And we are back from our wonderful week in Sicily! I am avoiding sunny on purpose as the weather seemed to play tricks on us on our last two days there.
Look, I won't bore you with millions of photos (and I have taken literally millions) or try to make you feel green because we went on holiday while all of you were working hard....but I think you should really consider going to that island continuously kicked by the toe of the Italian boot. And because I hope you find this blog to make sense, useful or interesting, I intend to make this the first of a series of Sicilian posts.
I am relieved that my organisational skills struck again. R. did say he could not have anything to do with it in his run to Aberdeen. Fine with me. I like being in control....
We started in Palermo with an short afternoon trip to Monreale, one day in Cefalu', just one hour by train along the coast, and then Agrigento to admire at the temples, to finish in Trapani and Erice on the western corner of the triangle.
One warning: if you are on a diet or have just started it and cannot have a break DO NOT GO TO SICILY!!! Too dangerous. Seriously.
There is food everywhere. And not just crappy stuff you unwillingly grabbed to sustain yourself while trotting around. But amazing food. Ok it is Italy after all and at least with that we still have a good reputation and do our best but, but, but...*OMG!!* (as my American friends would say).
Palermo is an interesting place. Littered with fabulous buildings, squares and hidden churches - some of which I am sure are even unknown to Palermitans themselves. You can do perfectly well without being trapped in the iconic destinations spending nothing.
May (possibly April and June too) is a perfect month as you can be touched by a pleasant and not intrusive sun without sweating and puffing around - I cannot imagine being there in August.
If you can, avoid booking a hotel, b&b, hostel, pavement etc. near a traffic light. No matter how many cars stop there they will inevitably offer you a *horn* concert at any time of the day. Palermitans seem to enjoy using their clacson, for no specific reason sometimes it seemed. And if someone beats the horn the person behind answers back (possibly twice).
But you forget all the chaos behind as soon as you have one of these marvellous street treats available at almost every corner. *Antica Focacceria di San Francesco* (near San Domenico) is probably the oldest and best place to sample both of these typical antipasti. But anywhere else will do. I would suggest though you find a friggitoria in its full swing just before lunch time.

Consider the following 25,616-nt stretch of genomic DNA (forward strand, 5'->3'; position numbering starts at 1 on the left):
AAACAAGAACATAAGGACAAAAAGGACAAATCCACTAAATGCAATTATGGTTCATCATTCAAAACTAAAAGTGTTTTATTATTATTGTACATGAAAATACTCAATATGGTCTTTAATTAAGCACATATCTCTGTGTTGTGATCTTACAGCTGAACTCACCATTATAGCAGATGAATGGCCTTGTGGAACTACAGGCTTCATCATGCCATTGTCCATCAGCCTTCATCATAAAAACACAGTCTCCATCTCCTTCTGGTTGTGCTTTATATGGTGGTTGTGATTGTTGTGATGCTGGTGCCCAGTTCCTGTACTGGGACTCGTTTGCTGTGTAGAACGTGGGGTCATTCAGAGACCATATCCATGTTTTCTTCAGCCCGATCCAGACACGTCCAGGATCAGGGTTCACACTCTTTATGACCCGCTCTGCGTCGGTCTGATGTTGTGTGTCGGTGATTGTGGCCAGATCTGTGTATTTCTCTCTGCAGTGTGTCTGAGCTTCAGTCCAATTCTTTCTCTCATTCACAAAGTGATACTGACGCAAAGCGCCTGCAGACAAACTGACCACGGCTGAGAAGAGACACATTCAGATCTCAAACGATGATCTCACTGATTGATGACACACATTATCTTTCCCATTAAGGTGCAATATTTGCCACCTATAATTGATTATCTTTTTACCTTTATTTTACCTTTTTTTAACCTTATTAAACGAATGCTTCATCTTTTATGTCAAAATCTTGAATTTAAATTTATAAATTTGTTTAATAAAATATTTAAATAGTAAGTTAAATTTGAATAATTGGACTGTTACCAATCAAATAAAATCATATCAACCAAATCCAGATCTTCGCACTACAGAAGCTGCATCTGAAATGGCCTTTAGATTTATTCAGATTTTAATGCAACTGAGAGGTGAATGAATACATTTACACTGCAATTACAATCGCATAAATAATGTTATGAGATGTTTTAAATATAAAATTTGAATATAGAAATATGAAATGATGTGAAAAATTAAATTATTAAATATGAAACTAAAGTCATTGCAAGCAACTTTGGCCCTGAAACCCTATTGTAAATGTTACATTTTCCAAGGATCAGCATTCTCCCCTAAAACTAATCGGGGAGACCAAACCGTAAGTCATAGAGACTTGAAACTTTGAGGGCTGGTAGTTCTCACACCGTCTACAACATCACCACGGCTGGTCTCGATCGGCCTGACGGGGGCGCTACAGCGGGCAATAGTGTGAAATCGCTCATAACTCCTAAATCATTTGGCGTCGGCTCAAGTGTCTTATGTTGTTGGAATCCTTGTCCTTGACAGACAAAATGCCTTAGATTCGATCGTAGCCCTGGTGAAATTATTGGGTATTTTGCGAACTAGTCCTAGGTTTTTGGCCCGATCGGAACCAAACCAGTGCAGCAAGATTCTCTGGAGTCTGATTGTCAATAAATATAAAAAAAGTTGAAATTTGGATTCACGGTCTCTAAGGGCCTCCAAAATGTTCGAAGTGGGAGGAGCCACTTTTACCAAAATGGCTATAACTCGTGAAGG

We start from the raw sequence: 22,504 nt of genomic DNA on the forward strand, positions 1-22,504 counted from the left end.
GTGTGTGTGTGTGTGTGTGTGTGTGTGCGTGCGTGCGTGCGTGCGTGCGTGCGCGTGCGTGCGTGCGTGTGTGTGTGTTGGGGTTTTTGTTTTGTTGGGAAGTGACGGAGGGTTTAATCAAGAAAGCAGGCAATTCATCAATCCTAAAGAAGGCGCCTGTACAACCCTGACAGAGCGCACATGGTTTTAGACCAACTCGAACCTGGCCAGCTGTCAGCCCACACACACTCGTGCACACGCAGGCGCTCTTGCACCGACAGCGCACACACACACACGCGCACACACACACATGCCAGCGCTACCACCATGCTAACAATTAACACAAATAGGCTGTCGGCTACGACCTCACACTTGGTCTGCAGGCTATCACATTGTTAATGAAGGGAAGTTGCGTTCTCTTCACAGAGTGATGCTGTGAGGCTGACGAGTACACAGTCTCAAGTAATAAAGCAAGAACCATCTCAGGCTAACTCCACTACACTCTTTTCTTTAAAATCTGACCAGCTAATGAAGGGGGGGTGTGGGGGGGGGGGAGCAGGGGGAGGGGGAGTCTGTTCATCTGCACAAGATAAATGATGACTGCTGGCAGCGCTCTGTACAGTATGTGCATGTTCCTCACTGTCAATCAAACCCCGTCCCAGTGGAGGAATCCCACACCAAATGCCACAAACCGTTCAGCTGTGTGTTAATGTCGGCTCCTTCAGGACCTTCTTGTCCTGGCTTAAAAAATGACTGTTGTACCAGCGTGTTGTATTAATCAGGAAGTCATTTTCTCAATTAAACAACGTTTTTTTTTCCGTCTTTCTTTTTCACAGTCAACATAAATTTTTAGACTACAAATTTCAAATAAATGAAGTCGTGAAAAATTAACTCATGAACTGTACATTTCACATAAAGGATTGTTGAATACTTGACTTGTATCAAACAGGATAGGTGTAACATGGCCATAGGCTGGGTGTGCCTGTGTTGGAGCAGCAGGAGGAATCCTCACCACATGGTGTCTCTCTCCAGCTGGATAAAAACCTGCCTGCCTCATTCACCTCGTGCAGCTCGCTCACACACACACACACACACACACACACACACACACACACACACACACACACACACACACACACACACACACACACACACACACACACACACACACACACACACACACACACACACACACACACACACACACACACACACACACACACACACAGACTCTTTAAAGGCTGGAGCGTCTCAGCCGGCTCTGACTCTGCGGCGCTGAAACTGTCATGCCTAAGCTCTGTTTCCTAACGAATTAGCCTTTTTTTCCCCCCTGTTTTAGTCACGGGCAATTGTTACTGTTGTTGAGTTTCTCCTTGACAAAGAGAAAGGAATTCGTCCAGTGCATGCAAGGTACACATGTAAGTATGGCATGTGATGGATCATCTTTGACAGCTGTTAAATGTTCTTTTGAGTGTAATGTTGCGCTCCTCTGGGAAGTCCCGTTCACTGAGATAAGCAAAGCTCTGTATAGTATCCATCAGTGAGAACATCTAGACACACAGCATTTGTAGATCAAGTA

Arancine, small oranges (there is a real school behind these) are balls of rice dressed with butter, stuffed with cheese (and sometimes ham too), coated in breadcrumbs and egg yolk, and then deep fried.
Panelle, small pieces of bread are flat squares of chickpea flour patties also deep fried.
The secret in both of them is to prepare the ingredients in advance, let it settle for quite a few hours and fry them at the last minute in salted hot vegetable oil. Both of them make great nibbles with a glass of cold white wine.
For 6 people
2 tbsp tomato puree;
a handful of chopped parsley;
1/2 saffron bag;
2 tbsp Parmesan or Pecorino;
1/4 glass of white wine
breadcrumb & flour;
vegetable olive oil
1. Chop the carrot and onion and cook until tender in a deep pan with a couple of table spoons of oil. Add the wine and let it evaporate. Leave the sauce aside. You can also add mince meat if you like and make a ragu'. Chop the caciovallo in small pieces.
2. Add the tomato puree and mix well. Season with salt and pepper. Add the parsley and let it simmer for 15 minutes.
3. Cook the rice in salted boiling water, then drain it and pour it in a bowl. Add the saffron (previously soften up in warm water), one egg (previously beaten) and the Parmesan (or pecorino). Mix well and let it cool.
4. When the rice is no longer hot, take a table spoon of it and place it in the palm of your hand, flat it down a bit to make a well and fill it up with the sauce and a few squares of the caciovallo. Cover with another spoon of rice and make a ball ensuring that none of the filling comes out.
5. Make as many arancini as you like. Roll them in flour, beaten egg, and then breadcrumbs. Fry them in hot oil until golden. Drain them and place them on kitchen paper. Serve them hot.
For 8-10 people
250g chickpea flour;
sun flour oil;
salt and pepper
This recipe is even easier than the previous one.
1. Thin the flour in a pan with 750ml lightly salted water.
2. Place the pan on the cooker and mixing always in the same direction let the flour thicken up for about 20 minutes.
3. At this point (if you have managed to burn it) the mix should detach from the sides of the pan. Pour the mixture into a wet tray so that it doesn't stick. You can also add a few drops of oil to be extra safe. Let it cool down.
4. As soon as the mixture has solidified, turn it and onto a plate and cut it into slices. Fry the slices in hot oil and then once drained serve them with a sprinkle of salt and pepper.